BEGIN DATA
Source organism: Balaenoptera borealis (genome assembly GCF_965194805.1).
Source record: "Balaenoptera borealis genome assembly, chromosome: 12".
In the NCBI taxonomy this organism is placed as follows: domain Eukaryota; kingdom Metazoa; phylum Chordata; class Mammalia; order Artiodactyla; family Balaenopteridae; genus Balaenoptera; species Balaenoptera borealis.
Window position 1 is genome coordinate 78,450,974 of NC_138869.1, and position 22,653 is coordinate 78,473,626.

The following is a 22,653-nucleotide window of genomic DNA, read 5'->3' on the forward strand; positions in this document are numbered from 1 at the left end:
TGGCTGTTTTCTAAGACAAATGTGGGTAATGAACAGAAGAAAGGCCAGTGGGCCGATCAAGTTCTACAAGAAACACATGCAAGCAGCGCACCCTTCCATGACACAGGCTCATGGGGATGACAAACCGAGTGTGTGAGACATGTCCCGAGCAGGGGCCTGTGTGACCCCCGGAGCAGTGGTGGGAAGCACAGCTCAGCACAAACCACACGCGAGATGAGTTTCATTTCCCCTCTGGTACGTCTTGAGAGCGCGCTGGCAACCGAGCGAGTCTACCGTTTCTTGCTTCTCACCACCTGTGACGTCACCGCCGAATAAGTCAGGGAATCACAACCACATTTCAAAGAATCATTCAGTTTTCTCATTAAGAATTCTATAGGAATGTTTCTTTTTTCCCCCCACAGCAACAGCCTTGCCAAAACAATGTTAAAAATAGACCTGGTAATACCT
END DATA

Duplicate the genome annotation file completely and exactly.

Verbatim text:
Source organism: Balaenoptera borealis (genome assembly GCF_965194805.1).
Source record: "Balaenoptera borealis genome assembly, chromosome: 12".
In the NCBI taxonomy this organism is placed as follows: domain Eukaryota; kingdom Metazoa; phylum Chordata; class Mammalia; order Artiodactyla; family Balaenopteridae; genus Balaenoptera; species Balaenoptera borealis.
Window position 1 is genome coordinate 78,450,974 of NC_138869.1, and position 22,653 is coordinate 78,473,626.

The following is a 22,653-nucleotide window of genomic DNA, read 5'->3' on the forward strand; positions in this document are numbered from 1 at the left end:
TGGCTGTTTTCTAAGACAAATGTGGGTAATGAACAGAAGAAAGGCCAGTGGGCCGATCAAGTTCTACAAGAAACACATGCAAGCAGCGCACCCTTCCATGACACAGGCTCATGGGGATGACAAACCGAGTGTGTGAGACATGTCCCGAGCAGGGGCCTGTGTGACCCCCGGAGCAGTGGTGGGAAGCACAGCTCAGCACAAACCACACGCGAGATGAGTTTCATTTCCCCTCTGGTACGTCTTGAGAGCGCGCTGGCAACCGAGCGAGTCTACCGTTTCTTGCTTCTCACCACCTGTGACGTCACCGCCGAATAAGTCAGGGAATCACAACCACATTTCAAAGAATCATTCAGTTTTCTCATTAAGAATTCTATAGGAATGTTTCTTTTTTCCCCCCACAGCAACAGCCTTGCCAAAACAATGTTAAAAATAGACCTGGTAATACCT